While welding may be considered an undesirable career by some, there's no reason that you should consider it as such. You could enter the field without spending a great deal of money, which is of particular importance to those attempting to manage their debt. In fact, some commentators have advised that money management skills may very well be more important to learn than most of what's actually taught in an average college program.
Welding, and the various machining careers related to it, aren't experiencing some kind of boom. Rather, there's just not enough people applying for these jobs, which means that it shouldn't be that difficult to get started in one without racking up a large amount of debt.
Other flashier technical positions might also grow in the near future, but those who'd like to fill these jobs may wish to proceed with a bit more caution.
Leverage Technology to Your Advantage
Information services departments around the world are hiring more individuals than they ever have before, which means people who are qualified to do these kinds of jobs are in a great position to get hired. That being said, most college programs focus on theoretical computer science as opposed to practical applications. Anyone who wants to fit into the real world marketplace may actually be better off applying for a dedicated training program.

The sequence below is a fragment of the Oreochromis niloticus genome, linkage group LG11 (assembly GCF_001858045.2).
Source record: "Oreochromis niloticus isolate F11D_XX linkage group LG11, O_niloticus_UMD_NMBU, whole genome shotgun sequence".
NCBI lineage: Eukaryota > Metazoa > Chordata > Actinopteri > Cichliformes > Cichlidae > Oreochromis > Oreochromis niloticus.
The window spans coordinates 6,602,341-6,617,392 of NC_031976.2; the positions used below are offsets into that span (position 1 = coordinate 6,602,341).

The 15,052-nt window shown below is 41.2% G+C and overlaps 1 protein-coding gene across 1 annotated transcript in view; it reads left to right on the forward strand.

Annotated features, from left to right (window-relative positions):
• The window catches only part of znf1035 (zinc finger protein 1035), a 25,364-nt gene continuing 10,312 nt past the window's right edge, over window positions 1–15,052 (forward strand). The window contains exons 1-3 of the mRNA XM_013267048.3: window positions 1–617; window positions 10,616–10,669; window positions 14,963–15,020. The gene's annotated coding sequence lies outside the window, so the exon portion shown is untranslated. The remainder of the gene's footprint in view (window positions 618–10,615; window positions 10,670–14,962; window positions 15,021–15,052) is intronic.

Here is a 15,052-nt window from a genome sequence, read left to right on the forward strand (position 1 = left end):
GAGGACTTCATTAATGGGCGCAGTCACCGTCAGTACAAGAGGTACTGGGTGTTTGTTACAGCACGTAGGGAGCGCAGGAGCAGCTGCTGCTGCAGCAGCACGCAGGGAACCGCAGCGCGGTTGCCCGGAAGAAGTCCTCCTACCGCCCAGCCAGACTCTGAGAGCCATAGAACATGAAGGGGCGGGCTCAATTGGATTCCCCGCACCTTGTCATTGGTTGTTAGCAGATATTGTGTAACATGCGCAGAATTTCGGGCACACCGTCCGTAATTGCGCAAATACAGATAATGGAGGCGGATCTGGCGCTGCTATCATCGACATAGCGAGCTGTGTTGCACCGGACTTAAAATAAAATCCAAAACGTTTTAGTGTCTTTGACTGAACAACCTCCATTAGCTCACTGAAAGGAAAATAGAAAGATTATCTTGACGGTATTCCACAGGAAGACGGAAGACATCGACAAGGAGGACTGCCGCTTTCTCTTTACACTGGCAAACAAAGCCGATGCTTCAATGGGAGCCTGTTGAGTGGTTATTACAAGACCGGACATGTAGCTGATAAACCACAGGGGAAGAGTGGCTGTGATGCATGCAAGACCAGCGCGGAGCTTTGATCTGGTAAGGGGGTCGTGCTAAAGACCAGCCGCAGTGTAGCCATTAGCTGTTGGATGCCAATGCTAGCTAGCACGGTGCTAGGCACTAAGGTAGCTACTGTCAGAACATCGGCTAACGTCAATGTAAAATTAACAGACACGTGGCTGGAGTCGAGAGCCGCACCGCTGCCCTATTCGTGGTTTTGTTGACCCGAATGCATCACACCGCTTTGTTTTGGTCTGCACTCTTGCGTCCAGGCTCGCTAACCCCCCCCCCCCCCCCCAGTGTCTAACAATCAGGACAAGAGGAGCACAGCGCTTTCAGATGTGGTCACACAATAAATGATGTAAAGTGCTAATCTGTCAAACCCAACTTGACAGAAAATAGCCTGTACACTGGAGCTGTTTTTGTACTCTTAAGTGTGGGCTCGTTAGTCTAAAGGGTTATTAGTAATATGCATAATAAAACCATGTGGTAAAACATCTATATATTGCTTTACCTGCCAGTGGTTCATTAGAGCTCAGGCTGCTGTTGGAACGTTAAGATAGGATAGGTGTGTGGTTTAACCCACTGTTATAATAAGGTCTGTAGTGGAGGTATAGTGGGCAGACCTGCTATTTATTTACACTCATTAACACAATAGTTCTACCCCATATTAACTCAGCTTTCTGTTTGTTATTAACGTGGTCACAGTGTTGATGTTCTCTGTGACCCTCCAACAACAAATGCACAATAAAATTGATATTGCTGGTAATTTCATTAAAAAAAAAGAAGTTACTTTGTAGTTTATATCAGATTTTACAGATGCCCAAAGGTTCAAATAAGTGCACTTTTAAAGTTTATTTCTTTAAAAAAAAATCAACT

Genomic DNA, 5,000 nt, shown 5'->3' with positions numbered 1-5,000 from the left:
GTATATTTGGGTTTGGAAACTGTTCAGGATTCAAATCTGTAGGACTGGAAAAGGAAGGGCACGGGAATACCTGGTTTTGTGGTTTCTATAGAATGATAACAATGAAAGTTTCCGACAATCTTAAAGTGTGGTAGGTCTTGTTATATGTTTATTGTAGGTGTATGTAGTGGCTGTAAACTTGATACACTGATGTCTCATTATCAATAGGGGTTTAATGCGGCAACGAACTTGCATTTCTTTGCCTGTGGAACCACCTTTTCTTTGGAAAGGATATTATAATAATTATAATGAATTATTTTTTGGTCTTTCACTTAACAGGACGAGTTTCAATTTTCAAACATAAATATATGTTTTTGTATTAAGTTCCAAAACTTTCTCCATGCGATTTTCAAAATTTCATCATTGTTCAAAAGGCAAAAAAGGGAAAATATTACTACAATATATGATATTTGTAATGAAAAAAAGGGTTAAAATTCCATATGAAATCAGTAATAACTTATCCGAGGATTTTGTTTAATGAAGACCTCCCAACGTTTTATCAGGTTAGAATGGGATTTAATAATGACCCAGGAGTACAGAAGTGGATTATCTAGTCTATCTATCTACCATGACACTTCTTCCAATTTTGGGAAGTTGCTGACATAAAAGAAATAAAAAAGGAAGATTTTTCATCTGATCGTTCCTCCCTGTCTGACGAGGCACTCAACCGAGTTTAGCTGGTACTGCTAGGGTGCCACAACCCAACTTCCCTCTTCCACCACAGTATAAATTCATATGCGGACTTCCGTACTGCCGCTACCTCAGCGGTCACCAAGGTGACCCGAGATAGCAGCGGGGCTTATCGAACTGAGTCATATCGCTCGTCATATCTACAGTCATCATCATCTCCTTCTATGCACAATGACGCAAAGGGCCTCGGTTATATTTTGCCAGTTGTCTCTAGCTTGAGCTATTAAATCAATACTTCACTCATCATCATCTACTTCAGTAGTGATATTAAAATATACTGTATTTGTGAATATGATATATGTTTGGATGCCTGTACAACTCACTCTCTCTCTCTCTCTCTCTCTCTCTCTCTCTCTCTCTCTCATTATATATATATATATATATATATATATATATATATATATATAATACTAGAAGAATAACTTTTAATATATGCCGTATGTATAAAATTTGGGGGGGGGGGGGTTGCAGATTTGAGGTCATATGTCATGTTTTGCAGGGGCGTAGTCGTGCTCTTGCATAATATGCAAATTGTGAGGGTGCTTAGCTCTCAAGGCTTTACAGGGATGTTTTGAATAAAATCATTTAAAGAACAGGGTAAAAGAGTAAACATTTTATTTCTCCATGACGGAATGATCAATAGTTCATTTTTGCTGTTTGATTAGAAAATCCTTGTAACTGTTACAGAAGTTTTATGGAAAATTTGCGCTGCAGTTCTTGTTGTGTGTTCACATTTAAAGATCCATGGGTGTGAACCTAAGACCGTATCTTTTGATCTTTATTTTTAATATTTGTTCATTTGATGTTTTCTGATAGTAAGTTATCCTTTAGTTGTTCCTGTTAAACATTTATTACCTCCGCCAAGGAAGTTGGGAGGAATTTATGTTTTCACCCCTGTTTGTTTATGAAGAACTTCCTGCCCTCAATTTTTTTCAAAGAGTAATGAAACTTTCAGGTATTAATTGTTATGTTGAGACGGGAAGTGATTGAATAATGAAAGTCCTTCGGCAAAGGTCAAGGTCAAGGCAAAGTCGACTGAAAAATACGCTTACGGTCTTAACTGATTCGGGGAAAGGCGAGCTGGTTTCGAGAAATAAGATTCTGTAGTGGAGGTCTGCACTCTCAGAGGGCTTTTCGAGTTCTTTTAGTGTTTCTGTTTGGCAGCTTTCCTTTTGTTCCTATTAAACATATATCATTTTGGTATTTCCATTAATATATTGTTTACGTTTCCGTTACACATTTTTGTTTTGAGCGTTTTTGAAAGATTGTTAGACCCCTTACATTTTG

These may include a focus on real-world mathematics as well as the applications and platforms that people in the computer industry actually work with. People who are able to edit a hosts file and connect systems to a router are probably going to be far better off than someone who can only discuss theoretical chip architectures.
You may want to consider getting yourself into a technical training program that teaches the basics of a platform that's going to be in use at the place you plan to apply. For instance, a data center for small-to-medium sized businesses is going to need people who can handle networking stacks and Linux commands, so it'll hire people who are certified to work with this kind of material regardless of whether or not they possess the right kind of degrees.
Don't forget that there are many technical training programs outside of the tech industry, too. Specialists from the National Careers Service in the UK have stated that the average starting salary for a motor mechanic is £18,000 and you could be making £35,000 in just a few years. That's not bad for someone who can start taking classes for around £172 a week in some parts of Britain.
The biggest thing to keep in mind, though, is that almost every industry is starting to incorporate some sort of high-tech solution that it never would have dreamed of doing before. As a result, you'll want to identify an area and stick to it so you can earn a career you won't regret.
About the Author
Philip Piletic closely follows the impact of technology on education, and its evolution from traditional to modern methods that include e-learning, courses, gamification, and others. He has also helped the Sydney-based IT & Business school in developing their IT courses.